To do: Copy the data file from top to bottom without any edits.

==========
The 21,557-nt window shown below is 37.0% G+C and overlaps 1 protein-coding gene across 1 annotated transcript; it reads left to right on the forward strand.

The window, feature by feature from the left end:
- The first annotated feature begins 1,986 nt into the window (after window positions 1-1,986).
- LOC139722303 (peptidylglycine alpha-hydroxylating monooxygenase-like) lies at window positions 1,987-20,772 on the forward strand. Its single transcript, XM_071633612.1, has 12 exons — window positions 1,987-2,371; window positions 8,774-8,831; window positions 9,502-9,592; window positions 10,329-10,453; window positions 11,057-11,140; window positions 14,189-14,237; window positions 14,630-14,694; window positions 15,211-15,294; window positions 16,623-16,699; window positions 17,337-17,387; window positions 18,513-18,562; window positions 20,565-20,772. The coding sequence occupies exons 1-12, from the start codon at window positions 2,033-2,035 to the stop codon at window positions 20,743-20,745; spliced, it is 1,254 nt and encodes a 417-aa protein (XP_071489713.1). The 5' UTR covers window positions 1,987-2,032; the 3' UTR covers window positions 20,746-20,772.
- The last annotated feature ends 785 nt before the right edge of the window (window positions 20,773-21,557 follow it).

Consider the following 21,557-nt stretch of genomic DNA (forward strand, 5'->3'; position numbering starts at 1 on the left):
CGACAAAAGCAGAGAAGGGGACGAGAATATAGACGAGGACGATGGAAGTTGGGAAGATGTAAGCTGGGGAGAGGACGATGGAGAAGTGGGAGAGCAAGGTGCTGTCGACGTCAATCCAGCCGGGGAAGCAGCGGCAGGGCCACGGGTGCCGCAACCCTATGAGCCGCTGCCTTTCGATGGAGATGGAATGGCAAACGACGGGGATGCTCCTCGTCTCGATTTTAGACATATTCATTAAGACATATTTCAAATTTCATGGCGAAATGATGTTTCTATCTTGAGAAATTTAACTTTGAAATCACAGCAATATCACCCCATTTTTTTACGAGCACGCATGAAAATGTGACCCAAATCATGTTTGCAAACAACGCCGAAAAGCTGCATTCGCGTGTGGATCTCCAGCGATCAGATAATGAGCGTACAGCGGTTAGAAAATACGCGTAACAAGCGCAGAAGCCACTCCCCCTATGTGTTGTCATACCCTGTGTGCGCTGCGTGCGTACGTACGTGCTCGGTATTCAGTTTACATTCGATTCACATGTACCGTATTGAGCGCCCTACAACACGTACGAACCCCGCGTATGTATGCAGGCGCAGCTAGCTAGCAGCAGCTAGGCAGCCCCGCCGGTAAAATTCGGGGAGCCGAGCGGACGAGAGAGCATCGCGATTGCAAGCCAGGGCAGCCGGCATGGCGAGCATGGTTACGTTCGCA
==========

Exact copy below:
The 21,557-nt window shown below is 37.0% G+C and overlaps 1 protein-coding gene across 1 annotated transcript; it reads left to right on the forward strand.

The window, feature by feature from the left end:
- The first annotated feature begins 1,986 nt into the window (after window positions 1-1,986).
- LOC139722303 (peptidylglycine alpha-hydroxylating monooxygenase-like) lies at window positions 1,987-20,772 on the forward strand. Its single transcript, XM_071633612.1, has 12 exons — window positions 1,987-2,371; window positions 8,774-8,831; window positions 9,502-9,592; window positions 10,329-10,453; window positions 11,057-11,140; window positions 14,189-14,237; window positions 14,630-14,694; window positions 15,211-15,294; window positions 16,623-16,699; window positions 17,337-17,387; window positions 18,513-18,562; window positions 20,565-20,772. The coding sequence occupies exons 1-12, from the start codon at window positions 2,033-2,035 to the stop codon at window positions 20,743-20,745; spliced, it is 1,254 nt and encodes a 417-aa protein (XP_071489713.1). The 5' UTR covers window positions 1,987-2,032; the 3' UTR covers window positions 20,746-20,772.
- The last annotated feature ends 785 nt before the right edge of the window (window positions 20,773-21,557 follow it).

Consider the following 21,557-nt stretch of genomic DNA (forward strand, 5'->3'; position numbering starts at 1 on the left):
CGACAAAAGCAGAGAAGGGGACGAGAATATAGACGAGGACGATGGAAGTTGGGAAGATGTAAGCTGGGGAGAGGACGATGGAGAAGTGGGAGAGCAAGGTGCTGTCGACGTCAATCCAGCCGGGGAAGCAGCGGCAGGGCCACGGGTGCCGCAACCCTATGAGCCGCTGCCTTTCGATGGAGATGGAATGGCAAACGACGGGGATGCTCCTCGTCTCGATTTTAGACATATTCATTAAGACATATTTCAAATTTCATGGCGAAATGATGTTTCTATCTTGAGAAATTTAACTTTGAAATCACAGCAATATCACCCCATTTTTTTACGAGCACGCATGAAAATGTGACCCAAATCATGTTTGCAAACAACGCCGAAAAGCTGCATTCGCGTGTGGATCTCCAGCGATCAGATAATGAGCGTACAGCGGTTAGAAAATACGCGTAACAAGCGCAGAAGCCACTCCCCCTATGTGTTGTCATACCCTGTGTGCGCTGCGTGCGTACGTACGTGCTCGGTATTCAGTTTACATTCGATTCACATGTACCGTATTGAGCGCCCTACAACACGTACGAACCCCGCGTATGTATGCAGGCGCAGCTAGCTAGCAGCAGCTAGGCAGCCCCGCCGGTAAAATTCGGGGAGCCGAGCGGACGAGAGAGCATCGCGATTGCAAGCCAGGGCAGCCGGCATGGCGAGCATGGTTACGTTCGCA